By Ted Mooney

Knopf. 402 pp. $19.95

ALMOST A DECADE ago, Ted Mooney's first novel, Easy Travel to Other Planets, appeared to great acclaim. Awards and deliciously dangerous comments like "remarkable," "our next John Irving" and "masterpiece" greeted this strangely lyrical, vibrant work by a new writer in town who took a lot of chances but on the whole achieved what he set out to do.

Unlike the old days when writers could (and to some degree were expected to) sit around for years and think about what they were going to do next, we live in a time where artists are expected to produce. You can have a couple of years off, but if you take too long between books eyebrows start to rise. "What's X up to?" becomes the suspicious "When did his last novel come out?" becomes the grumpy and suspicious "That long ago? This next one better be good!"

Unfortunate, because art is not like bread dough -- it doesn't always rise after you've pounded it a few dozen times. The fact that Ted Mooney wrote a fine first novel and then waited, or wrestled, for years to produce a second should have nothing to do with how we see his new one. The important question here is not how long it was between books for him, but rather whether Traffic and Laughter is good or not.

Like its predecessor, it is a Jacob of novels, challenging any number of late-20th century angels (both dark and light) to fight. It is about atomic war, grand love, art, international politics (particularly South Africa) and, now and then, the re-invention of time. One has to admire the author for his willingness to take on all these comers in one small ring -- a 400-page story.

It begins wonderfully with a woman briskly assessing her worldly possessions because her house is minutes away from being engulfed by one of those ghastly Southern California fires that are forever sweeping through that part of the country. To our delight, what she ends up doing instead of saving anything is to make fierce love on the floor of her doomed house with a man she had met only hours before. So we say, okay, this is going to be a hell of a show -- right off the bat apocalypse and salvation, love and destruction.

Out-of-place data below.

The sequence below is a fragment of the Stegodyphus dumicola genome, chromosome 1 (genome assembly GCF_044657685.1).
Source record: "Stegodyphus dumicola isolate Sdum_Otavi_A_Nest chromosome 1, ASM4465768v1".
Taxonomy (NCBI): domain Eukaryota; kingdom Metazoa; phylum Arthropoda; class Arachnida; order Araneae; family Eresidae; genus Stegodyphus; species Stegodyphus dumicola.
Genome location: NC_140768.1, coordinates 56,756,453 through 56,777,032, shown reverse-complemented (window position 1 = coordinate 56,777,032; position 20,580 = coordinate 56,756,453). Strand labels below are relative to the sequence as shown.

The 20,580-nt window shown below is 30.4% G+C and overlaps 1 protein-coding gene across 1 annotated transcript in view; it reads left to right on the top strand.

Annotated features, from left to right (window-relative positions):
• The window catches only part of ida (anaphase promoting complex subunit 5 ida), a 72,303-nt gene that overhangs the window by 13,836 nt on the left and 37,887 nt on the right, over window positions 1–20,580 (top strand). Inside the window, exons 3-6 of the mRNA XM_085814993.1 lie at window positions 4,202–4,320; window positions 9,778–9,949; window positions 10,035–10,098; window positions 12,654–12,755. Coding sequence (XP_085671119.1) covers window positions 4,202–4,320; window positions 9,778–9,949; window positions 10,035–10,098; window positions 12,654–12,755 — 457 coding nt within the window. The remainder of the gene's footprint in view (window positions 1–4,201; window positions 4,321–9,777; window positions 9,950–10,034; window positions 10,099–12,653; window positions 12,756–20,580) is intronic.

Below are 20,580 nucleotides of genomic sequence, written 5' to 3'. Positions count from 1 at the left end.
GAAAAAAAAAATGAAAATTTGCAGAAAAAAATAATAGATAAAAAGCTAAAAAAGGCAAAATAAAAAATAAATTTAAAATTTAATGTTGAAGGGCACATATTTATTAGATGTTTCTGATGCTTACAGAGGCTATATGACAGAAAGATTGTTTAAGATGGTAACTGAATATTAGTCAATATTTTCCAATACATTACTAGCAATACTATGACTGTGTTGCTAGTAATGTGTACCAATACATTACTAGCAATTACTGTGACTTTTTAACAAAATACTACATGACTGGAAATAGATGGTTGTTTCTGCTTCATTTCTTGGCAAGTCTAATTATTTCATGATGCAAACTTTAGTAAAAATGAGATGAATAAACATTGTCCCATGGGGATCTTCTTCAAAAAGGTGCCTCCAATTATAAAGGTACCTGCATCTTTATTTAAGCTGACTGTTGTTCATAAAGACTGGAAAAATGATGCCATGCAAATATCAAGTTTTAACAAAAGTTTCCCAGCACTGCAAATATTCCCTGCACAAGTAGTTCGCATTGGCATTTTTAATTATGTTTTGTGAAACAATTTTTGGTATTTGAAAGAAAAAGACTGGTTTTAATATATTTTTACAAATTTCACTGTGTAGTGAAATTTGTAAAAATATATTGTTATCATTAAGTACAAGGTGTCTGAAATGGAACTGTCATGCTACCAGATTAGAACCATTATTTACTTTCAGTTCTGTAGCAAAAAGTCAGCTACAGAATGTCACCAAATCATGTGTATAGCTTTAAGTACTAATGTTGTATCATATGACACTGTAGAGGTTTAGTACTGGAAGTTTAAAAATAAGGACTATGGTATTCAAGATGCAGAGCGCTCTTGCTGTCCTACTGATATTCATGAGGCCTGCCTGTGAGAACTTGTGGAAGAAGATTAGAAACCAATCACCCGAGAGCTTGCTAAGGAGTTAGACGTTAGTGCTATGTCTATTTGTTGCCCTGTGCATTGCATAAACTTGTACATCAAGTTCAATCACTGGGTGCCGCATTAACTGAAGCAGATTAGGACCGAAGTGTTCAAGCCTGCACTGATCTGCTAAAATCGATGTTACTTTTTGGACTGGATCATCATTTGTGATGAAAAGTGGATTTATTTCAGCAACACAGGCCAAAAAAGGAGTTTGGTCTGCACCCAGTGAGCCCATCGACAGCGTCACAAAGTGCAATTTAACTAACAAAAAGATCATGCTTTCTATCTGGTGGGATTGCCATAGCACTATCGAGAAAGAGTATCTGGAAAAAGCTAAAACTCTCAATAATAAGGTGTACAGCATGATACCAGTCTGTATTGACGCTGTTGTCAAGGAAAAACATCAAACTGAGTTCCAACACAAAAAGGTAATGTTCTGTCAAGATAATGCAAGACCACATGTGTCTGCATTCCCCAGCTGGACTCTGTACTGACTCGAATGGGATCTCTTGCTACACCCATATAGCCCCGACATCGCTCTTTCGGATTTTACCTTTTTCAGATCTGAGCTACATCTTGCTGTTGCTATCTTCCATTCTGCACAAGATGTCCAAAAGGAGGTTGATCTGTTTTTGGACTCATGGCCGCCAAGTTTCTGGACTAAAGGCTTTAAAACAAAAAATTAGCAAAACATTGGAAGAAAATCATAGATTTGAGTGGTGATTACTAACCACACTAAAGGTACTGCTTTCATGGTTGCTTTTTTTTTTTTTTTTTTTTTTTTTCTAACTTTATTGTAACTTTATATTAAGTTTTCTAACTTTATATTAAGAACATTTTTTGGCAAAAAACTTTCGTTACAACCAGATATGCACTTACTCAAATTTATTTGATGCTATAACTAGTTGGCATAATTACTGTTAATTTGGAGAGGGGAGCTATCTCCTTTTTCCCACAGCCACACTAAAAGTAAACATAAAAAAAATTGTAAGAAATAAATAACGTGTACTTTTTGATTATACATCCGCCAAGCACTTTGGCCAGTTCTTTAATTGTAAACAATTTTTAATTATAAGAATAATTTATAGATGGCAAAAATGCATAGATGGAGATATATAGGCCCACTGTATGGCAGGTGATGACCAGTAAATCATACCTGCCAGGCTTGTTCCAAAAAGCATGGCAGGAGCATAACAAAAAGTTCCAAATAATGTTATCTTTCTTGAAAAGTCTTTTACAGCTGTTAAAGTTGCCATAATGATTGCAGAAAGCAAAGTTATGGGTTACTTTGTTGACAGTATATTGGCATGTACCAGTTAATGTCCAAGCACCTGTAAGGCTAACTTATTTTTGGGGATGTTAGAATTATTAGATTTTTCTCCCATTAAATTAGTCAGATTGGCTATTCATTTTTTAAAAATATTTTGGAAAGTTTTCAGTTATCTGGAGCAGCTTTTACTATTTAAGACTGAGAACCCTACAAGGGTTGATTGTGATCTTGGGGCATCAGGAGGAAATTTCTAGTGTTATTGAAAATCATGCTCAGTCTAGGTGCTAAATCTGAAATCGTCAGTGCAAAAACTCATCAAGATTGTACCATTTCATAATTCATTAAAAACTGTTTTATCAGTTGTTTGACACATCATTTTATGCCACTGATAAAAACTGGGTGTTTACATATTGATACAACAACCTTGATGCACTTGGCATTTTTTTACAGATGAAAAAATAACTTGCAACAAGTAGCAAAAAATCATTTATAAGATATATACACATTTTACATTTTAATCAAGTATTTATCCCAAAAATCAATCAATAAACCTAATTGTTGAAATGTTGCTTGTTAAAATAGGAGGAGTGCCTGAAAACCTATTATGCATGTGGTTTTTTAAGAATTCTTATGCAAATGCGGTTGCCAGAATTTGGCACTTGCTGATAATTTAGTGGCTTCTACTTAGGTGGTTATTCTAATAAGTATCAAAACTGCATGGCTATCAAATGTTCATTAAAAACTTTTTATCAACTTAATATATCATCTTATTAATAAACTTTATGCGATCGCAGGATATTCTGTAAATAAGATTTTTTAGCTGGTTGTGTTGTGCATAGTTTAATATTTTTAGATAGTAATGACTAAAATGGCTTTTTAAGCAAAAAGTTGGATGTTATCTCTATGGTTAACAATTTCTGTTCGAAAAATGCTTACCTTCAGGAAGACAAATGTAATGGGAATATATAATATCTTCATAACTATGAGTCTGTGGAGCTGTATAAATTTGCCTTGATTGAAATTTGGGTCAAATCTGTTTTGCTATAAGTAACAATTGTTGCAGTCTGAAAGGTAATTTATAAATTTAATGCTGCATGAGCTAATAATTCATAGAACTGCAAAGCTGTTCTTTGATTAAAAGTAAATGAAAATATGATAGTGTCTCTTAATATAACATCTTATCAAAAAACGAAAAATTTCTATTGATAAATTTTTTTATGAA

The characters are attractive, thoughtful, teeming with life and passion. Sylvia is a radio disc jockey whose loss in the first pages allows her a freedom, both physically and spiritually, she had never known before. What subsequently happens to her is reminiscent of the poem by Basho:

My house burned down.

Now I can better see

the rising moon.

She loses her old life but gains Michael, the man she was about to interview for her show when the fire struck. Michael creates special effects for the movies and is already engaged to Laurel. But grand passion is the greatest "special effect" of all and both Sylvia and Michael soon know nothing can be allowed to stand in the way of their feelings for each other. There are many scenes of physical love in the novel and obviously, from their length and incandescence, the author is saying this can be one of the ways out of the muddle we're in. Only the flames of our own heat can quell those we have lit around us. Like using dynamite to stop forest fires, an enormous fire can sometimes strangle smaller ones.

BECAUSE ON another level, Traffic and Laughter is a novel about the coming apocalypse. At the same time as Sylvia's loss and love happen, her father -- a consummate career diplomat -- is secretly negotiating for the United States with other world powers about whether or not to test the first fission bomb. Suddenly the reader's head jerks up and we say "Fission bomb? But that was 40 years ago! This novel is supposed to be taking place now!" And here is where the author himself starts in with his own special effects. From this point on in the book, historical time loses all significance. At the same time that people negotiate the use of the first atomic device, others are discussing the most up-to-the-minute events in South Africa. What's more, at the end of the novel, all events are inextricably linked, despite their time differences. On the one hand there is the microcosm of human love, on the other world events that tower menacingly over everything. What will happen and which will "win" is at the heart of this story.

But in the end, Mooney's novel is unfortunately staggered by its multiplicity. There are so many things going on at once, so many micros and macros, time slips, secret negotiations and public crises that despite its genuinely noble attempt to sum up what is both right and wrong with end-of-the-century America, Traffic and Laughter is overwhelmed by its subject matter and consequently overwhelms us.

Jonathan Carroll, a novelist who lives in Austria, is the author, most recently, of "A Child Across the Sky."